Dignity and beauty are the two words that come first to my mind when I think of the writings of Maya Angelou, African American autobiographer and poet. Many came to know her writings when she delivered her poem "On the Pulse of Morning" at Clinton's 1993 inauguration. Her six-volume autobiography, her poetry and her essays are all delights to the mind and ear -- a special treat when read aloud.
This rendition of one poem by Maya Angelou would make a wonderful gift for a phenomenal woman in your life -- mother, sister, daughter, lover, wife, friend, mentor or teacher. Lines from the poem alternate with colorful images of women from the work of post-impressionist Paul Gaugin. Or follow the links to find another version, with three other poems.
Finally -- the sixth volume of Maya Angelou's autobiography, almost 30 years after the publication of the first, "I Know Why the Caged Bird Sings." She covers her life from 1964-68, in the midst of the African American civil rights movement. Follow the links to find the paperback (April 2003) as well as audio and large print editions.
This 1994 collection includes "On the Pulse of Morning," the 1993 inaugural poem that helped bring this writer to even wider attention. Here you'll find Angelou's published poetry as of the early 1990s -- definitely a treat to be relished for years. An excellent gift for yourself or for another.
In a later poem, Maya Angelou writes that the caged bird sings of freedom. This lyrical yet pulls-no-punches story of a tough childhood -- including a period when the young Maya refused to speak in fear of the power of words -- is now a classic of American writing. This is the first volume of Angelou's autobiography, and it's clear why she catapulted to literary acclaim.
In the form of short essays, this memoir muses on spirituality, people who have been important in her life, womanhood, travel and other topics. Many of the essays are very short -- ideal for reading by women (or men) with busy schedules. Definitely a treasure chest filled with gems.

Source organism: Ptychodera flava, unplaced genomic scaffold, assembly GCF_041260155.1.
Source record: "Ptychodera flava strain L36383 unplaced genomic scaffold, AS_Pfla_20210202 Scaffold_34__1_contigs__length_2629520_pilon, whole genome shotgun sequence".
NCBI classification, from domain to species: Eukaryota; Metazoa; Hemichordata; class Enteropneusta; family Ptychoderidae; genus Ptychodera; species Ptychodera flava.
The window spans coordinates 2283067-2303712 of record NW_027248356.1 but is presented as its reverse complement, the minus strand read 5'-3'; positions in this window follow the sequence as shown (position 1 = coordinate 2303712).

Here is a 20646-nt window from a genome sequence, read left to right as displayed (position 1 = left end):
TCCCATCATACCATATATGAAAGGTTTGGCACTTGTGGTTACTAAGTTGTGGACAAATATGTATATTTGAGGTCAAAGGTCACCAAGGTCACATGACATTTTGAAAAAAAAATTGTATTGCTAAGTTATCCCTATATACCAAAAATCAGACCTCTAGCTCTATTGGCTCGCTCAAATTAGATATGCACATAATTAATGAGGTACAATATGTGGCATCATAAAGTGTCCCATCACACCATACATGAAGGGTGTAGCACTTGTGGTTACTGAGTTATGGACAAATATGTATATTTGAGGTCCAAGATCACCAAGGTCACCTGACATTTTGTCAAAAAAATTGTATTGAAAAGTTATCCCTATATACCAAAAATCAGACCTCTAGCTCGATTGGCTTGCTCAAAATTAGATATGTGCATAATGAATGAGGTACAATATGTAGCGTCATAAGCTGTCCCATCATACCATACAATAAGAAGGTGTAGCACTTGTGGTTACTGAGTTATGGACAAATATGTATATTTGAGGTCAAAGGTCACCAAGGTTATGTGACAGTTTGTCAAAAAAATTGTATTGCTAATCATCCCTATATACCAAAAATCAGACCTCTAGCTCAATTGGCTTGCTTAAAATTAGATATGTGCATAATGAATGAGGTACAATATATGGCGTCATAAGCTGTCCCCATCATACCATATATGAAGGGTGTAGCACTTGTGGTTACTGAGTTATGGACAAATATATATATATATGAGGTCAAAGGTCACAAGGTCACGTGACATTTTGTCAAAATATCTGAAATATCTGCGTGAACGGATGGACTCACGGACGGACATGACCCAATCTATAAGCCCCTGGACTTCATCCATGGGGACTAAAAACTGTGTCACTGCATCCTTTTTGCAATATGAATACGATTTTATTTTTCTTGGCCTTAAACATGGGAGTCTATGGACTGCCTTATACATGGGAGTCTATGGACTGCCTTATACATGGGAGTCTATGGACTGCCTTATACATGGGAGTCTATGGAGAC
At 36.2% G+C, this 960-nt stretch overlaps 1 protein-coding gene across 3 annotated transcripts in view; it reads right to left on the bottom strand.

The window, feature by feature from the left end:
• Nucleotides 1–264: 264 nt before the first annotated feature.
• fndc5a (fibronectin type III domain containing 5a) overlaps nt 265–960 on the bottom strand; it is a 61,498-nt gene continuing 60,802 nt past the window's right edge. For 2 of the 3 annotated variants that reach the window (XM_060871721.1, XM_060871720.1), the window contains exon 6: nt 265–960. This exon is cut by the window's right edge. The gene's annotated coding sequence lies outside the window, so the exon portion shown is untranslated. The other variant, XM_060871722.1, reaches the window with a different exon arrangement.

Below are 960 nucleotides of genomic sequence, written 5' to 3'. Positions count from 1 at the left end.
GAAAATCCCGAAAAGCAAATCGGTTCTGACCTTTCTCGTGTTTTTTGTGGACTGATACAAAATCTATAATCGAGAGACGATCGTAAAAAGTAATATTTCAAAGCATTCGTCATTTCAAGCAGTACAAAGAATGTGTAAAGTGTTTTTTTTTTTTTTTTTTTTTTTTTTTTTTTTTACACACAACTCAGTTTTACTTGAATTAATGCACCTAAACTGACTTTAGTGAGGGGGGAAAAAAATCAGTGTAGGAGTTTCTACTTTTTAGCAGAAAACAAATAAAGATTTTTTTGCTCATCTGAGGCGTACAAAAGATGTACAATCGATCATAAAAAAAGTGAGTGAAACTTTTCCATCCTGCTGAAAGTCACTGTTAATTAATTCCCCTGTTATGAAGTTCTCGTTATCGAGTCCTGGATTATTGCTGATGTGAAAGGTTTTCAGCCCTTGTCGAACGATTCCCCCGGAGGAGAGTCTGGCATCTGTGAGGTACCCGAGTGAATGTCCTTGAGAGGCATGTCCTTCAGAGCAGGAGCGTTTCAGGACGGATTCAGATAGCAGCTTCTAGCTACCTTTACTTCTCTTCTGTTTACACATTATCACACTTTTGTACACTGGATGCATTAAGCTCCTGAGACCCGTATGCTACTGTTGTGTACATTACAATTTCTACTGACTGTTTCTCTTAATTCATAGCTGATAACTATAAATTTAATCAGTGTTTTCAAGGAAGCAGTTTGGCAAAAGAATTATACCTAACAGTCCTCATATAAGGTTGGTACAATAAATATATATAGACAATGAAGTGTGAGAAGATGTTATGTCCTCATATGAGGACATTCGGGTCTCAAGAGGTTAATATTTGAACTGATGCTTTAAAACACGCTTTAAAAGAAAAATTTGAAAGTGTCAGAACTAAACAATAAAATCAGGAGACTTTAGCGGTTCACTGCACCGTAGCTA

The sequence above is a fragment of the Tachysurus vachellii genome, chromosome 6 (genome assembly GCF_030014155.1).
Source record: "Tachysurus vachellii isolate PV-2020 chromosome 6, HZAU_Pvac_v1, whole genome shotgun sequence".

Another collection of essays. In this 1998 volume, Maya Angelou tells stories about her life, illuminating the different ages of woman, African American womanhood, love and other perspectives.
Second volume of Maya Angelou's autobiography. She continues the story of her life of struggle and dignity. The book begins in the euphoria after World War II's end: "There was no need to discuss racial prejudice. Hadn't we all, black and white, just snatched the remaining Jews from the hell of concentration camps?" And then the war industries began to shut down, and life returned to "normal."
In this third volume of Maya Angelou's autobiography, she talks of her success in an international show business career in show business and her failed marriage. She also tells, with great emotion, of the early years of her young son and her relationship to him. This book continues the theme of struggle to find love, joy and security despite continuing racism and discrimination.
Maya Angelou, in the fourth volume of her autobiography, begins writing in New York, and becomes friends of many of the best-known black writers, musicians and artists of the 1950s. She also becomes involved in civil rights activism, debuts at the Apollo and marries an African freedom fighter.
In the fifth volume of her autobiography, Maya Angelou tells of her life, motherhood and career in Africa -- a place where she is both at home and not at home. The tragedy of her son's automobile accident sets the stage for her explorations of identity, culture and life. Like earlier volumes, her memories of the famous -- including Malcolm X -- and not-so-famous add spice to the brew.